This raises an ominous question. Who exactly pulled the trigger, so to speak, for the missile which struck flight MH17? The circumstances surrounding the incident are not conclusive but support the possibility of involvement by Russia’s personnel. The missile system used was a sophisticated piece of military equipment only recently provided to the separatists. Over the weekend, Secretary of State John F. Kerry indicated Russia may have provided this kind of missile system hastily – perhaps prior to completing its training of separatists – in reaction to a Ukrainian government offensive. Moscow even has a track record of covertly providing this kind of weapon system with temporary operational personnel. We now know the CIA had confirmation that covertly provided Soviet SA-2 surface-to-air missile systems in North Vietnam were initially operated with Russian personnel and later turned over to the North Vietnamese for independent operation.
Sadly even sophisticated intelligence sources may never provide conclusive answers. Powerful military satellite imagery is useful for determining the time and location of the missile’s firing but not identity of personnel (U.S. Ambassador to the United Nations Samantha Power’s hedged statement about possible Russian “technical assistance” likely reflects this). Another kind of evidence – signals intercepts – has proven useful for this purpose in the past. U.S. intelligence confirmed Soviet pilots were flying most of the planes during the Korean War by intercepting communications in Russian among pilots and ground crew. But this will not work in Ukraine since both recipient (separatists) and potential external participant (i.e. Russian intelligence or military personnel) use the same language. Answers may come from other intelligence sources like monitored cyber communications but the feasibility of using these to identify who was involved in authorizing and executing the missile strike is hard to judge for those of us outside the intelligence world.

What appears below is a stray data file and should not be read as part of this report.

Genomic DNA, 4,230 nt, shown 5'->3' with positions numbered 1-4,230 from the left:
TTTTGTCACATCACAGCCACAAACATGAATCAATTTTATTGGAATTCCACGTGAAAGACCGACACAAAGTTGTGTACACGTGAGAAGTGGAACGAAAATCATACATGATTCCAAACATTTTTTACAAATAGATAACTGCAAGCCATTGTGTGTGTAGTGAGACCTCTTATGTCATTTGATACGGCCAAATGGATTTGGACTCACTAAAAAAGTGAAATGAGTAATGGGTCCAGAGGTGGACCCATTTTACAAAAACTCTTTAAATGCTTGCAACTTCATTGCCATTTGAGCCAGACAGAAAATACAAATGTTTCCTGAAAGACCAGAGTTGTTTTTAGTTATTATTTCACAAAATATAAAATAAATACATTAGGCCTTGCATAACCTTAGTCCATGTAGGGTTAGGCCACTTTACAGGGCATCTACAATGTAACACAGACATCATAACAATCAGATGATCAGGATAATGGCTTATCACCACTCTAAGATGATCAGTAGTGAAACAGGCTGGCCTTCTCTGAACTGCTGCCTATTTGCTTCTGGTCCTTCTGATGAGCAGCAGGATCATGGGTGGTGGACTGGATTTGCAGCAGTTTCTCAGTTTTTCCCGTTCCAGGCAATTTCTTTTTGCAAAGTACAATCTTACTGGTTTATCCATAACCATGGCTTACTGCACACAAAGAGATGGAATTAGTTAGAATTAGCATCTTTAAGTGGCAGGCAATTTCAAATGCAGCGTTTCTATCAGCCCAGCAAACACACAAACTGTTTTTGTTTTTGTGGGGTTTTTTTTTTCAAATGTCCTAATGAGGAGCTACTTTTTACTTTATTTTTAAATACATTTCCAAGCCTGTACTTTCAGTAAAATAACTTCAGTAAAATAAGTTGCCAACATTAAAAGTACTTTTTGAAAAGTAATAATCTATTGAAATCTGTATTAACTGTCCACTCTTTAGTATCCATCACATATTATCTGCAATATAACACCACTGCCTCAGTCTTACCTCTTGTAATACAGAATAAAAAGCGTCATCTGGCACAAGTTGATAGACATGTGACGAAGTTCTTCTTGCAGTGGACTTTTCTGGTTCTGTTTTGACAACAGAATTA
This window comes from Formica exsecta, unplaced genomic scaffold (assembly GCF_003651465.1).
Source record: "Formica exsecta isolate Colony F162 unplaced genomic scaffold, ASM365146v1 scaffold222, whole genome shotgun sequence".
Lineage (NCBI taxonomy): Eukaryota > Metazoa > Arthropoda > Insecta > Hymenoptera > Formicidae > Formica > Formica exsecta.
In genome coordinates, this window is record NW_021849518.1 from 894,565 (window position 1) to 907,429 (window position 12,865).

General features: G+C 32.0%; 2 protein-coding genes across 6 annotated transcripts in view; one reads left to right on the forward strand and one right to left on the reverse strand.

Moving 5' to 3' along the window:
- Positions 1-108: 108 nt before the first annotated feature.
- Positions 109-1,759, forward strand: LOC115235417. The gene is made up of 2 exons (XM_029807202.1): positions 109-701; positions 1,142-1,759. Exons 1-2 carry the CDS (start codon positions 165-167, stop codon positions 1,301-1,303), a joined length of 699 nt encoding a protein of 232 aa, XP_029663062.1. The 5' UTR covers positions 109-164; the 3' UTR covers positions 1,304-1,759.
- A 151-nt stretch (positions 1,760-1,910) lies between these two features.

The bottom line is that Russian decision-makers are either guilty of gross negligence or have blood on their hands. If Russian personnel were involved in the decision to bring down MH17, Moscow’s own forces helped authorize and/or execute an operation which tragically resulted in 298 innocent civilian deaths. If Russian personnel were not involved, leaders in Moscow allowed separatists to independently operate an extremely potent missile system in the hopes that training would be enough. Any such hope was surely dashed when apparently trigger-happy rebel leaders destroyed Malaysia Airlines Flight 17 and prompted a massive diplomatic crisis. Either way, Russia will be forced to answer – and should pose to itself – tough questions in the weeks ahead.
James Goldgeier: MH17 is a tragedy, not a game-changer
Stephen Biddle and Ivan Oelrich: Why the Ukraine separatists screwed up
Joshua Rovner: Putin’s Grand Strategy is Failing
Ivan Katchanovski: What do citizens of Ukraine actually think about secession?